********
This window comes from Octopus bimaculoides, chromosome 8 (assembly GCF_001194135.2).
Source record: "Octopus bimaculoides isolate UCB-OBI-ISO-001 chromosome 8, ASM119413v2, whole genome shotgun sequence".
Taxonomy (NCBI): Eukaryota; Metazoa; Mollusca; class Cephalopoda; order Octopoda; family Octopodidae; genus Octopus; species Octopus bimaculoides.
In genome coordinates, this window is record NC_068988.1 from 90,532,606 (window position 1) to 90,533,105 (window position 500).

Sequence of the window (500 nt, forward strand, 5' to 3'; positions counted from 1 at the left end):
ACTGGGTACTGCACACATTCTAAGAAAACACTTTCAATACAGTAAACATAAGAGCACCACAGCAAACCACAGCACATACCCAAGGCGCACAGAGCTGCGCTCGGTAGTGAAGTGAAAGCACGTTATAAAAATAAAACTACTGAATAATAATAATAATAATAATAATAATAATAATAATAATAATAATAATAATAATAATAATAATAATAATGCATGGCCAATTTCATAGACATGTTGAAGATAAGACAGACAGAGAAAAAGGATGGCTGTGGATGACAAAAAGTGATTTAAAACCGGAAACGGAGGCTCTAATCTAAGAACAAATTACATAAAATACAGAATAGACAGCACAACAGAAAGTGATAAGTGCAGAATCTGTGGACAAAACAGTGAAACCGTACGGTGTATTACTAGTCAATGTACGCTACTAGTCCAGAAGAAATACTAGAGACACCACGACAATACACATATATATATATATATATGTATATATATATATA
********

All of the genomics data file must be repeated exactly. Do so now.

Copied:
This window comes from Octopus bimaculoides, chromosome 8 (assembly GCF_001194135.2).
Source record: "Octopus bimaculoides isolate UCB-OBI-ISO-001 chromosome 8, ASM119413v2, whole genome shotgun sequence".
Taxonomy (NCBI): Eukaryota; Metazoa; Mollusca; class Cephalopoda; order Octopoda; family Octopodidae; genus Octopus; species Octopus bimaculoides.
In genome coordinates, this window is record NC_068988.1 from 90,532,606 (window position 1) to 90,533,105 (window position 500).

Sequence of the window (500 nt, forward strand, 5' to 3'; positions counted from 1 at the left end):
ACTGGGTACTGCACACATTCTAAGAAAACACTTTCAATACAGTAAACATAAGAGCACCACAGCAAACCACAGCACATACCCAAGGCGCACAGAGCTGCGCTCGGTAGTGAAGTGAAAGCACGTTATAAAAATAAAACTACTGAATAATAATAATAATAATAATAATAATAATAATAATAATAATAATAATAATAATAATAATAATAATAATGCATGGCCAATTTCATAGACATGTTGAAGATAAGACAGACAGAGAAAAAGGATGGCTGTGGATGACAAAAAGTGATTTAAAACCGGAAACGGAGGCTCTAATCTAAGAACAAATTACATAAAATACAGAATAGACAGCACAACAGAAAGTGATAAGTGCAGAATCTGTGGACAAAACAGTGAAACCGTACGGTGTATTACTAGTCAATGTACGCTACTAGTCCAGAAGAAATACTAGAGACACCACGACAATACACATATATATATATATATATGTATATATATATATA